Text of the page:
Our law firm has met with and represented many people who were involved in car accidents. Over and over again, we find that they have a brain injury of some kind. Car manufacturers go to great lengths to make their vehicles safe but this does not prevent head injuries from occurring at high rates relative to other harms. Thus, we wanted to give you some information on the type of head injuries that commonly happen in car accidents as well as the type of recovery that has been (and may be) possible in litigation following an accident.About the Brain
The brain is made up of three parts: the cerebrum, cerebellum, and the brain stem. The cerebrum is by far the biggest part of the brain. It is composed of two halves and is responsible for advanced body functions like speech and critical reasoning. The cerebellum is right underneath the cerebrum and is responsible for muscle movements such as balance. Finally, the brain stem is the anchor of the brain. It connects the spinal cord to the other parts of the brain and controls automatic functions such as breathing.
The skull wraps around and encases the entire brain. It acts as a protective shield and is composed of 8 separate bones that are all fused together. These bones include the frontal, sphenoid, occipital, ethmoi, two temporal bones, and two parietal bones. Both the brain and spinal cord are also covered with membranes known as meninges. There are actually three layers of meninges and they are called the pia, arachnoid, and dura. The dura is on the outside, the arachnoid is in the middle, and the dura is the inner most level of meninges. Similar to the skull, these provide protective functions but also contain other elements such as blood vessels and subdural cavities.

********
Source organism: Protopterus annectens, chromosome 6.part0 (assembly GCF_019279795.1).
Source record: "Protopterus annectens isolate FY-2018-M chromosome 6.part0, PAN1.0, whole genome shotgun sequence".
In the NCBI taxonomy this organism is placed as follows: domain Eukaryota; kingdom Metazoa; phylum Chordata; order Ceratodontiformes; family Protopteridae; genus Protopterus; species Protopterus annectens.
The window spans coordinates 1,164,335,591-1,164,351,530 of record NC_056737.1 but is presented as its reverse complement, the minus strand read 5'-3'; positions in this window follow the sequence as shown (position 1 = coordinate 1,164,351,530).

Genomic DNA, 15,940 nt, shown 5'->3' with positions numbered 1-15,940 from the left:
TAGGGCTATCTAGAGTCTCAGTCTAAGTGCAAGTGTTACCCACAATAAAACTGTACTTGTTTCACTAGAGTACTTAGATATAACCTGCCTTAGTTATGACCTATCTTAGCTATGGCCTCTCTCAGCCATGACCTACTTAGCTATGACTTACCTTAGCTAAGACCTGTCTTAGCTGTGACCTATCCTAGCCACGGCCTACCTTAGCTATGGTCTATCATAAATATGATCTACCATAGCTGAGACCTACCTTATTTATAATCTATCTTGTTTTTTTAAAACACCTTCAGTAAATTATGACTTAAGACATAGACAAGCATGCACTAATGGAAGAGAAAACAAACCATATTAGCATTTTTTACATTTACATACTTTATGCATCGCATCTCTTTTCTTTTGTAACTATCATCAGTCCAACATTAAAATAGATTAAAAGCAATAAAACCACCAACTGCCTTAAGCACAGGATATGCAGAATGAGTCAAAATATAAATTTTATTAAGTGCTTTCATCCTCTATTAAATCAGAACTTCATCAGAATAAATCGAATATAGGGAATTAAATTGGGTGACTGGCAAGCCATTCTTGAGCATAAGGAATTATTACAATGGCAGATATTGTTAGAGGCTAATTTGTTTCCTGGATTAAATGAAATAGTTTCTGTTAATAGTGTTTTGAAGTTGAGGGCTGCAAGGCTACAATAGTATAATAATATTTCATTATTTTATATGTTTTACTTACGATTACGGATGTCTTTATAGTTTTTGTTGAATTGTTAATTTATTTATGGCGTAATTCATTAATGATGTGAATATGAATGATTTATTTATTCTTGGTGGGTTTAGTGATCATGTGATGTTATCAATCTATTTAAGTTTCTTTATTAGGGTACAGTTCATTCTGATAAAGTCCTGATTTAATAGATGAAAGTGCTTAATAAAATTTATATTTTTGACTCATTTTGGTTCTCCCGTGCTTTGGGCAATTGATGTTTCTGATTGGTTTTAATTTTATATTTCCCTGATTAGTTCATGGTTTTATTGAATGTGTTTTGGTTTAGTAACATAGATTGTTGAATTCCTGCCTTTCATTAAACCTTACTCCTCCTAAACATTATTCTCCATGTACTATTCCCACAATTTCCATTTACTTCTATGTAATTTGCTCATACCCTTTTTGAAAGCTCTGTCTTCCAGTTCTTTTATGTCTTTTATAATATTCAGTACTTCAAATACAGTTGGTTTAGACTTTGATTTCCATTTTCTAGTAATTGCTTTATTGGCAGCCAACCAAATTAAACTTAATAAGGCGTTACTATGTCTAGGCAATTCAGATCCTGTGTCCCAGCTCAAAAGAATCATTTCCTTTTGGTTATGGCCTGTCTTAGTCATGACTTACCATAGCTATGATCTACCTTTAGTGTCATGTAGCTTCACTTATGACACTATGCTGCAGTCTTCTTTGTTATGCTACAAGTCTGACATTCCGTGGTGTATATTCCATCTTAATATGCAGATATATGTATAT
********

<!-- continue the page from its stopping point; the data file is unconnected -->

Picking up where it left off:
The cerebrum itself is divided into four parts, known as lobes, and they are the frontal, parietal, occipital, and temporal. The frontal lobe is primarily responsible for speech, judgment and general intelligence. It is located in the front of the brain. The parietal lobe is where language, perception, and feeling emanate and is in the middle region of the brain. The occipital lobe is in the back of the brain and is responsible for sight. Finally, the temporal lobe is underneath the other lobes. Hearing, memory, and organization come from this lobe.
Here are a few diagrams to illustrate the brain’s anatomy and organization:
3 main brain parts:
The most common form of brain injury is a concussion, also known as a traumatic brain injury. They occur when an external force puts pressure on the head; this in turn then puts pressure on the skull and causes it to rebound off of the opposite side of itself. This creates bruising and swelling and puts extraordinary pressure on the brain stem. There are varying levels of concussions and their effects can range from difficulty breathing and maintaining balance to loss of memory and even long-term damage to the affected area as well as the correlating part of the body.
In the context of car accidents, there are a number of ways in which concussions and general brain injuries can arise. After a sudden halt, your face could go directly into the dashboard or, if turning too abruptly, it could smack into the window. In some cases, foreign objects have fallen off of trucks and flown into others’ cars and hit them in the head. Even the whiplash of a crash itself could be enough to create the force necessary to cause a traumatic brain injury.
After a crash, you need to be on the lookout for signs of a concussion. They may be hard to notice and may not even emerge for a few days or weeks following the accident, but here is a simple list of things to watch for:
- Loss of memory
Identifying and treating these symptoms is critical because they can develop into larger problems if ignored. For instance, concussions can result in epilepsy or permanent brain damage. Further, multiple concussions raises the probability of these and other complications even more. Therefore, recognizing the circumstances where they can occur and what signs of them look like are very important.Brain Injury Statistics
- Over one million people suffer a traumatic brain injury every year.
- Tens of thousands of people die from a traumatic brain injury annually.
- Roughly 15% of traumatic brain injuries result from motor vehicle accidents.
- The total cost in treating a traumatic brain injury is roughly $1,000,000.
- Men receive traumatic brain injuries almost twice as much as women.
Here are some resources to help you understand what recovery might be possible if you have a brain injury following a car accident: